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50 Unseen Rudyard Kipling Poems Discovered

Rudyard Kipling poetry

A total of 50 previously unseen poems by Rudyard Kipling were recently discovered by an American scholar in a Manhattan home that was being renovated.

Thomas Pinney, Emeritus professor of English at Pomona College, discovered the poems, which are to be published next month. The Jungle Book author’s reputation suffered due to his association with British imperialism, noted Pinney. Though Kipling won the Nobel prize, others like George Orwell seemed to revile the author, branding him “the prophet of British Imperialism.”

“His texts have never properly been studied but things are starting to change,” said Pinney. “There is a treasure trove of uncollected, unpublished and unidentified work out there. I discovered another unrecorded item only recently and that sort of thing will keep happening. It is a tremendously exciting time for scholars and for fans of Kipling.”

MSN reports that the unseen Kipling poems were written around the time of the First World War, and that their subject matter is very diverse.

One poem seems to speak to the Great War: “This was a Godlike soul before it was crazed/No matter. The grave makes whole.” Another is a response to criticism in the media. “Why don’t you write a play — /Why don’t you cut your hair?/Do you trim your toe-nails round/Or do you trim them square?”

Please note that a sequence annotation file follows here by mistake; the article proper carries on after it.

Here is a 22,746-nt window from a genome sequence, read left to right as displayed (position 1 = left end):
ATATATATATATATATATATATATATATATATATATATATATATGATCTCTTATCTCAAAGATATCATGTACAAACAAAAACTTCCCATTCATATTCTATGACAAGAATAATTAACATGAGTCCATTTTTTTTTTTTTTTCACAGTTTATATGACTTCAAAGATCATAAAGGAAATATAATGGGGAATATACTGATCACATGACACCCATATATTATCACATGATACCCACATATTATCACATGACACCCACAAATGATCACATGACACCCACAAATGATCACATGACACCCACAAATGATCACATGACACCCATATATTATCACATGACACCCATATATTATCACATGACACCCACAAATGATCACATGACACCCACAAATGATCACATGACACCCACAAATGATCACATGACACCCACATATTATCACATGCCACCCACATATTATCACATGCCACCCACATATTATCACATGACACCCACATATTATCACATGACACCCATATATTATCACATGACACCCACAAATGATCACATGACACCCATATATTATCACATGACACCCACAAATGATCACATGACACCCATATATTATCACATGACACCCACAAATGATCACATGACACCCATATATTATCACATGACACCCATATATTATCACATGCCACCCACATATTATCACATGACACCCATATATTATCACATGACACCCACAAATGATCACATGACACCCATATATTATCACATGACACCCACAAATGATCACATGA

“They are all very engaging, and grab you immediately. A lot are very emotional little poems about the war, about his great identification with the ordinary British soldier, and his anger with the authorities,” said arts and literature editorial director of Cambridge University Press, Linda Bree.

According to The Guardian, the 50 unpublished Kipling poems will be included with over 1,300 of Kipling’s poems in the three-volume Cambridge Edition of The Poems of Rudyard Kipling, which will be the first ever complete edition of his works. It will be published on March 7.

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